38. Reinforcement of my post PET perception

September 24th to October 6th, 2013

Well, the two weeks after chemo round 5 reinforced for me why I wasn’t excited following the PET scan results. I’m not saying they weren’t good results, they were very good (not good like the good cancer). They could have been a bit better, but they could also have been A LOT worse. I was very thankful and extremely relieved that my lymphoma had responded to the chemotherapy and if I had have been told I didn’t require any more chemotherapy then I would have been very, very excited. I just could not feel excited when I only had 4 rounds of chemotherapy behind me and twice that in front of me.

I’ve already written about the ‘Look good…..feel better’ workshop which I attended the day after round 5 of chemo. That afternoon, I gave myself an injection of the bone pain causing Neulasta. Also known as G-CSF, or Granulocyte Colony Stimulating Factor, this injection stimulates the bone marrow to make more neutrophils (also known as granulocytes). Because the bone marrow is working overtime to pump out these neutrophils, it expands and that can cause pain. The injection was a simple subcutaneous injection, like a diabetic person would inject themselves with insulin. No big deal.

Wednesday was spent in bed, pretty standard, and I slowly improved over Thursday and Friday. Saturday was AFL grand final day and I had a few people over to watch the game while I ignored them and the game, as I was working on this blog (I had just started writing it several days before).  I remember well that cousin Sonya had been very unwell with the flu that week. She was planning to come to my house to watch the grand final but thought she had better stay away from me if she was sick. She was probably more sensible than me, and I don’t think that has ever happened before, as I told her to come anyway because I didn’t want this cancer to be calling the shots! I told her one or both of us could wear a mask. She didn’t come and I’m sure she’s glad she didn’t, as it turns out.

On Sunday, there was a bit of a spontaneous working bee at my property, which had become slightly (understatement of the year) overgrown with weeds. My dad was there, my mum was there and the quiet sister, Joanne, was there too. There was also another person, who does not wish to be named. I have not known this person for very long, but when I gave him the nod to go ahead and sort things out, he literally went crazy, working in pouring rain and organising everything. Within two weeks an old car had been removed, an enormous skip bin had been filled with weeds and rubbish and the place was looking as good as it did when we moved in two and a half years ago. I am humbled by the generosity of a lot of people, and so very grateful for everything this person has done. I know he doesn’t expect thanks or any form of repayment but I’d give him a kidney if he needed one!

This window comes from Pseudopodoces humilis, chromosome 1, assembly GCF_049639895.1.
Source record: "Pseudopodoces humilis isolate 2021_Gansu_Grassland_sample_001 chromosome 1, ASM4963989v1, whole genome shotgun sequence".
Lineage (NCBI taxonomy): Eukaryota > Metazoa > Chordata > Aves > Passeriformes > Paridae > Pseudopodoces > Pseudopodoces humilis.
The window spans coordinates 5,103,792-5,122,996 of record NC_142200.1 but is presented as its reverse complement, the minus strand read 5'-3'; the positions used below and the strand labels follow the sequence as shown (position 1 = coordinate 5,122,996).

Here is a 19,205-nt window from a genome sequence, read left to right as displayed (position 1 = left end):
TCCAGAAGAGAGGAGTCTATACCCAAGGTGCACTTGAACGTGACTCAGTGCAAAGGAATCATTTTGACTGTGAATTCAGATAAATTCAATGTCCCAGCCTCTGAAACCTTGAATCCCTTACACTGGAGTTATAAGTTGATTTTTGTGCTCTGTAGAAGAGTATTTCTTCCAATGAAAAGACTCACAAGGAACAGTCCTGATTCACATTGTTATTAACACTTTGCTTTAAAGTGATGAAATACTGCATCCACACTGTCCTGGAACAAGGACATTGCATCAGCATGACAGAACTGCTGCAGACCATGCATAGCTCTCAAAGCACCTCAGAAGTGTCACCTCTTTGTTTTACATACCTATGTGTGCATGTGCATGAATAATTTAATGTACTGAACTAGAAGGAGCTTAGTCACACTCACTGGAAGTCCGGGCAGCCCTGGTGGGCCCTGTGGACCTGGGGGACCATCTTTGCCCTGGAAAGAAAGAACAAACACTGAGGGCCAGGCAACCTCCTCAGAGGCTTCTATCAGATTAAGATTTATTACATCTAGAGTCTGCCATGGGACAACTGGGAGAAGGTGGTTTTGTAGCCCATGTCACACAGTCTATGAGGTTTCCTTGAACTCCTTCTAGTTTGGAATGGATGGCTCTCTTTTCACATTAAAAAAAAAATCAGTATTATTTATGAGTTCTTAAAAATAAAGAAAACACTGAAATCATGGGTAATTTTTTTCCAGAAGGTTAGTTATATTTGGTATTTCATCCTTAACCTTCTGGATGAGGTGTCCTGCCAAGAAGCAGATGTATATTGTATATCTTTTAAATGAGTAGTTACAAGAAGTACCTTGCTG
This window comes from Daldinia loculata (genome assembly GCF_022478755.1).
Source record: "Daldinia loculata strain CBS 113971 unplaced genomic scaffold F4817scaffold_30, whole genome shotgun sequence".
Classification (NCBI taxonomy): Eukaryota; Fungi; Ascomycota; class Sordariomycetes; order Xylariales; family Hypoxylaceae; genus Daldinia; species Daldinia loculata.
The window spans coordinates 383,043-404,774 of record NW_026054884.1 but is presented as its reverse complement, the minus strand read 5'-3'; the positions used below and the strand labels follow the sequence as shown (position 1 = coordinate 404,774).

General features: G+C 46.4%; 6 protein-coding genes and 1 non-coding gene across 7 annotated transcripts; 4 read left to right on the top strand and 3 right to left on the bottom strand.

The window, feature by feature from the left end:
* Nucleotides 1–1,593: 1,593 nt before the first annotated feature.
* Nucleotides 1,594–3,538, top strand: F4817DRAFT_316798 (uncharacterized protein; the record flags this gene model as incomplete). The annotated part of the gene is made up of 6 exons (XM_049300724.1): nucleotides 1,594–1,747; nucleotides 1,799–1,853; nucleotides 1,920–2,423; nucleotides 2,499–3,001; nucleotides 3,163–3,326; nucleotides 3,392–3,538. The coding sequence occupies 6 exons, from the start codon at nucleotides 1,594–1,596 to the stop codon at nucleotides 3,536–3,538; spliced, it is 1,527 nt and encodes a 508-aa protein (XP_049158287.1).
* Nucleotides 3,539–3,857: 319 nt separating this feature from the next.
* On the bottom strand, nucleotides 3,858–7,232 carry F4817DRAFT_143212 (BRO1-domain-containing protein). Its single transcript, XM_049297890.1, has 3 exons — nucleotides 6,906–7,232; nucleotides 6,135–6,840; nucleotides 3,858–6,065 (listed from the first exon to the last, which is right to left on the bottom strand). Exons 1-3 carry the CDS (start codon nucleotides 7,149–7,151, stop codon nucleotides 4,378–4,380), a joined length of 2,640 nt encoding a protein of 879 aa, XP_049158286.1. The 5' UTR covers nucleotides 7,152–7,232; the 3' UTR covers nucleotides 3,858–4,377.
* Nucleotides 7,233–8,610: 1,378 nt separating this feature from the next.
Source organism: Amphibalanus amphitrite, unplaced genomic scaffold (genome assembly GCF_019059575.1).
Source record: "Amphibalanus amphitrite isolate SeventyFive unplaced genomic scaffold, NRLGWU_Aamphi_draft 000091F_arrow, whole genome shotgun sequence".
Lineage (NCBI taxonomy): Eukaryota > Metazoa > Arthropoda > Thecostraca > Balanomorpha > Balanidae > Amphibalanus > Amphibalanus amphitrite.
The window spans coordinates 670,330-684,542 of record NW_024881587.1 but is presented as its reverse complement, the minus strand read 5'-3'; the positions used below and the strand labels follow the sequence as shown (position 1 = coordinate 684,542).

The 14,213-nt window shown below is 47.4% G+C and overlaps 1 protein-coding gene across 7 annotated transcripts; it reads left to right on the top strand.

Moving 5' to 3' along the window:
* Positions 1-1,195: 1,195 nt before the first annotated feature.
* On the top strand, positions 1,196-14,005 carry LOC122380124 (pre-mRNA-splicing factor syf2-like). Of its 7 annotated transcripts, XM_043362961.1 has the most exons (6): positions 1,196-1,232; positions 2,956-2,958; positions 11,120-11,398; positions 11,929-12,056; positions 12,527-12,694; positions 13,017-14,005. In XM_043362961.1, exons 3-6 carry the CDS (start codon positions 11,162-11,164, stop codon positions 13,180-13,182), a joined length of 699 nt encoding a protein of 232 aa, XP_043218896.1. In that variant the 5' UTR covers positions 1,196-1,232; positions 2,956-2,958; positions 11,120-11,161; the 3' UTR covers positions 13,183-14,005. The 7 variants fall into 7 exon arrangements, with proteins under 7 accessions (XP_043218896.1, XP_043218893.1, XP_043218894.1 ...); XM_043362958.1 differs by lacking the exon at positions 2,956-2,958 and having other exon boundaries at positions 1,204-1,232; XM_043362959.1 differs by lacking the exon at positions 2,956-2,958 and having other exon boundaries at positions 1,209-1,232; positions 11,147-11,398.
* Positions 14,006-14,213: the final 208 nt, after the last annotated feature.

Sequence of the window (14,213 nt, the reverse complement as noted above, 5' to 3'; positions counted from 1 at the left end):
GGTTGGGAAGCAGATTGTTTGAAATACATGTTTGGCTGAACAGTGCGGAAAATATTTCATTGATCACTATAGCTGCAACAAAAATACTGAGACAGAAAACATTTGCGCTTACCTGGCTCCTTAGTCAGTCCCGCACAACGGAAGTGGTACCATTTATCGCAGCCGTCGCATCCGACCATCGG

I did a bit of weeding on that Sunday, although I had been told not to play in dirt. What a rebel! I was starting to get a few aches and pains which I assumed was from the G-CSF (Neulasta) and then at around 5pm, I suddenly felt cold and a bit shaky. I thought I’d better check my temperature and it was 37.8°C.  When you’re having chemotherapy, you’re instructed to call the hospital if your temperature is above 38°C.  If you have a fever, it might be due to a bacterial infection which can be pretty serious if you don’t have neutrophils to fight it. The medical terminology is febrile neutropaenia or neutropaenic sepsis. Since I’d been persistently neutropaenic and was at an all time low of 0.3 before the last hit of chemo, I thought I’d ring the hospital to see what their advice was rather than wait until my temperature went over the magic 38°C, which I suspected might happen in the middle of the night.

I called and spoke to the nurses and gave them a very detailed history. They had to call a doctor and then call me back. I did wonder if it would be easier if I just spoke to the doctor myself. As it was a weekend, my haematologist had someone covering him and it turns out it was the doctor who wanted to delay my last chemotherapy! He told them I should go to hospital. Just what I felt like on a pleasant Sunday night. I spoke to Cousin Sonya and she was very relieved she hadn’t visited me that weekend as she most certainly would have blamed herself for me getting a temperature. I kept checking my temperature and it crept up to 38°C, so I thought the hospital visit was probably worthwhile. I had dinner at home and then Joanne drove me in to hospital. By the time we got there, the front entrance was closed and we had to go through the night entrance, which is the same entrance I used when I had a baby there about 18 months earlier. I was hoping this admission wouldn’t be as painful as that one! The thing I was actually most worried about was this episode leading to a delay in my next hit of chemo.

We made our way around to the oncology ward, walking past the Intensive Care Unit. I wondered if I would end up in there. Unlikely, but neutropaenic sepsis can be very serious so it was not out of the realms of possibility. We arrived at the oncology ward and I was escorted to my room, where eventually a set of obs were taken and I didn’t have a fever! Weird. Somewhat embarrassing. Some blood was taken from my PICC line, which at that point in time I was quite pleased about having. When the results came back I was informed that I wasn’t neutropaenic. I can’t remember what the exact number was but I think my neutrophil count was between 8 and 10. An all time high!

So that night I had the pleasure of ‘sleeping’ in a very uncomfortable bed with frequent obs failing to record anything even close to a fever. I felt like I had a fever; freezing cold one minute and dripping with sweat the next, but no fever was recorded. That was embarrassing. The covering doctor came to see me the next morning and decided to send me home on some oral antibiotics for a possible chest infection. I don’t think I had one and I didn’t take all the antibiotics anyway because I kept forgetting. Good old chemo brain!